I am looking to model the rotation of some vector representing a rigid body about its origin given:

  • the initial vector $\vec x_0$
  • a constant $\phi$ denoting the magnitude of the initial angular velocity in rads/s
  • a constant $\lambda$ denoting the magnitude of the constant angular acceleration in rads/s^2
  • a constant unit vector $\hat v_0$ denoting the initial axis of rotation on with BOTH the angular velocity and acceleration are applied; its components are denoted by: $\hat v_x \hat v_y \hat v_z$

After time $t_0$, the new axis of rotation is the vector $\hat v_0$ rotated into the new orientation of the rigid body at time t. Basically, if the rotation of the body at any time t could (even though it clearly cannot) be modeled by some rotation matrix M(t), then the instantaneous axis vector would be $\hat v_0$ transformed by M(t).

Searching for a solution to this problem, I came across the following paper: https://arxiv.org/pdf/1604.08139v1.pdf

In section 3, it outlines a method of modeling a rotation of the type I see to model using quaternions. The rotated version of $\hat x_0$ would be given by \begin{equation} \mathbf{x}'(t) = R(t)\, \mathbf{x}\, \bar{R}(t), \end{equation} where R(t) is some quaternion used to apply the accumulated rotation from time 0 to time t, and $\mathbf{x}$ is a quaternion with a zero scaler part and vector part of $\vec x_0$.

The paper arrives at the following differential equation to model R(t) in terms of w(t), the angular velocity vector with respect to time(direction is axis, magnitude is magnitude): \begin{equation} \dot{R}(t) = \frac{1}{2}\, \boldsymbol{\omega}(t)\, R(t). \end{equation} This models the case where w(t) is given in terms of the "global axes". It is not relative to the current orientation of the rigid body. However, to suite my purposes, w(t) must be measured in respect to the body. w(t) in terms of the angular velocity with respect to the body is given by:

$\boldsymbol{\omega}(t) = R(t)\, \boldsymbol{\omega}'(t)\, \bar{R}(t)$

Substituting, the aforementioned differential equation becomes: \begin{equation} \dot{R}(t) = \frac{1}{2}\, R(t)\, \boldsymbol{\omega}'(t). \end{equation}

The quaternion R(t) may by decomposed into four parametric functions: [$q_w(t)$, $q_x(t)$, $q_y(t)$, $q_z(t)$]

Based on the initial givens, $\boldsymbol{\omega}'(t)$ may also be written as follows: [0, ($\lambda$t+$\phi$)$\hat v_0$]

Applying rules of quaternion multiplication on the final differential equation, I arrive at the following system of coupled, first-order differential equations:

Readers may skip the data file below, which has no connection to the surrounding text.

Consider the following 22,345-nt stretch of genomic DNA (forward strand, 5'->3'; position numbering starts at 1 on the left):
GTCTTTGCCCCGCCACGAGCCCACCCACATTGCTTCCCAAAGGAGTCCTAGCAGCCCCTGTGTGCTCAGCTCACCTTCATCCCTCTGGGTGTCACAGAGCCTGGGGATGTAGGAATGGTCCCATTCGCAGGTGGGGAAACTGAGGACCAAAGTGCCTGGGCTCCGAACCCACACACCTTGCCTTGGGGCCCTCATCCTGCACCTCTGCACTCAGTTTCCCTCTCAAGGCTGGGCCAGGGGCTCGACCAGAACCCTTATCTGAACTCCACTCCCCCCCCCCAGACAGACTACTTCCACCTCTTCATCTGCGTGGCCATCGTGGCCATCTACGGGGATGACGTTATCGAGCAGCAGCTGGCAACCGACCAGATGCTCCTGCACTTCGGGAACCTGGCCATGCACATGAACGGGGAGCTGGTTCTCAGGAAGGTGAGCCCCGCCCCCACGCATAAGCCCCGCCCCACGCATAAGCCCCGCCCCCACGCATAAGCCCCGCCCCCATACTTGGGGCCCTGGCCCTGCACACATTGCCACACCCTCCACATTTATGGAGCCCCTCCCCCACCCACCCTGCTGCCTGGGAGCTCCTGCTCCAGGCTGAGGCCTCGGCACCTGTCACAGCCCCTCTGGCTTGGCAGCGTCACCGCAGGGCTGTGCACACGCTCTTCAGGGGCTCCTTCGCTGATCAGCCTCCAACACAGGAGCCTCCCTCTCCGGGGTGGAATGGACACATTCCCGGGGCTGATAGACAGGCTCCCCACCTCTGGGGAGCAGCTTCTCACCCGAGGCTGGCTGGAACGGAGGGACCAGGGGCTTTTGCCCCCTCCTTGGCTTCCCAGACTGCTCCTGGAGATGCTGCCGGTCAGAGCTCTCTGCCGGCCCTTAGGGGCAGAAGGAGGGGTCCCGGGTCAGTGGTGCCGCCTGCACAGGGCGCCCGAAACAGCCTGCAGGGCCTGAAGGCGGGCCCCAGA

\begin{align} \dot{q}_w(t) &= -1/2\,(\lambda\, t+\phi)(q_x(t)\hat v_x + q_y(t)\hat v_y + q_z(t)\hat v_z), \\ \dot{q}_x(t) &= 1/2\,(\lambda\, t+\phi)(q_w(t)\hat v_x + q_y(t)\hat v_z - q_z(t)\hat v_y), \\ \dot{q}_y(t) &= 1/2\,(\lambda\, t+\phi)(q_w(t)\hat v_y + q_z(t)\hat v_x - q_x(t)\hat v_z), \\ \dot{q}_z(t) &= 1/2\,(\lambda\, t+\phi)(q_w(t)\hat v_z + q_x(t)\hat v_y - q_y(t)\hat v_x). \end{align}

Is this system solvable analytically? If not, would removing angular acceleration ($\lambda$) make any difference?

This is not a homework question or anything. I'm just pondering it and was hoping someone could help or lend insight. Any assistance would be greatly appreciated.

  • $\begingroup$ I believe you are missing the factor $\frac{1}{2}$ in the first-order differential equations for each component of the quaternions. $\endgroup$ Sep 3, 2019 at 9:23
  • $\begingroup$ Yep. Looks like it left that out by accident. Thank you. $\endgroup$ Sep 3, 2019 at 14:47

1 Answer 1


If the angular velocity is just some scalar function of the time times a constant vector you are essentially only rotating around that vector. The angle rotated around that vector would just be the integral of that scalar function. For ease of notation I will denote a quaternion as $(q_w,\vec{q}_v)$ with $\vec{q}_v=(q_x,q_y,q_z)$. In your case with an initial condition of the quaternion of $R(0)=(1,\vec{0})$ the analytical solution would be

$$ R(t) = \left( \cos\left(\frac{\lambda\,t^2 + 2\,\phi\,t}{4}\right), \hat{v}_0 \sin\left(\frac{\lambda\,t^2 + 2\,\phi\,t}{4}\right) \right). \tag{1} $$

In order to show that this is an analytical solution one can differentiate $(1)$ and show that that is equivalent to plugging $(1)$ into the differential equation. Differentiating $(1)$ gives

$$ \dot{R}(t) = \frac{\lambda\,t + \phi}{2} \left( -\sin\left(\frac{\lambda\,t^2 + 2\,\phi\,t}{4}\right), \hat{v}_0 \cos\left(\frac{\lambda\,t^2 + 2\,\phi\,t}{4}\right) \right). \tag{2} $$

Plugging $(1)$ into the differential equation gives

$$ \dot{R}(t) = \frac{\lambda\,t + \phi}{2} \left( -\hat{v}_0^\top \hat{v}_0 \sin\left(\frac{\lambda\,t^2 + 2\,\phi\,t}{4}\right), \hat{v}_0 \cos\left(\frac{\lambda\,t^2 + 2\,\phi\,t}{4}\right) + \hat{v}_0 \sin\left(\frac{\lambda\,t^2 + 2\,\phi\,t}{4}\right) \times \hat{v}_0 \right). \tag{3} $$

When using that $\hat{v}_0^\top \hat{v}_0 = 1$ and $\hat{v}_0 \times \hat{v}_0=\vec{0}$ it can be shown that $(2)$ is equivalent to $(3)$.

If $R(0)\neq(1,\vec{0})$ one could use $R(t)=R(0)\,R'(t)$ with $R'(t)$ defined using $(1)$. Namely by definition $R'(0)=(1,\vec{0})$ and $\dot{R}'(t) = \bar{R}(0)\,\dot{R}(t) = 1/2\,\bar{R}(0)\,R(t)\,\omega'(t) = 1/2\,R'(t)\,\omega'(t)$.

  • $\begingroup$ Thank you for your response. I realized that I am improperly modeling the problem I seek to solve. Rather than having both angular acceleration and velocity applied on the same axis, I want to have them applied on separate axes. Alternatively, I’d also like to model the combination of two or more different angular velocities all on different axes. I will post a new question, because this new problem is significantly different from the original. $\endgroup$ Sep 3, 2019 at 14:56

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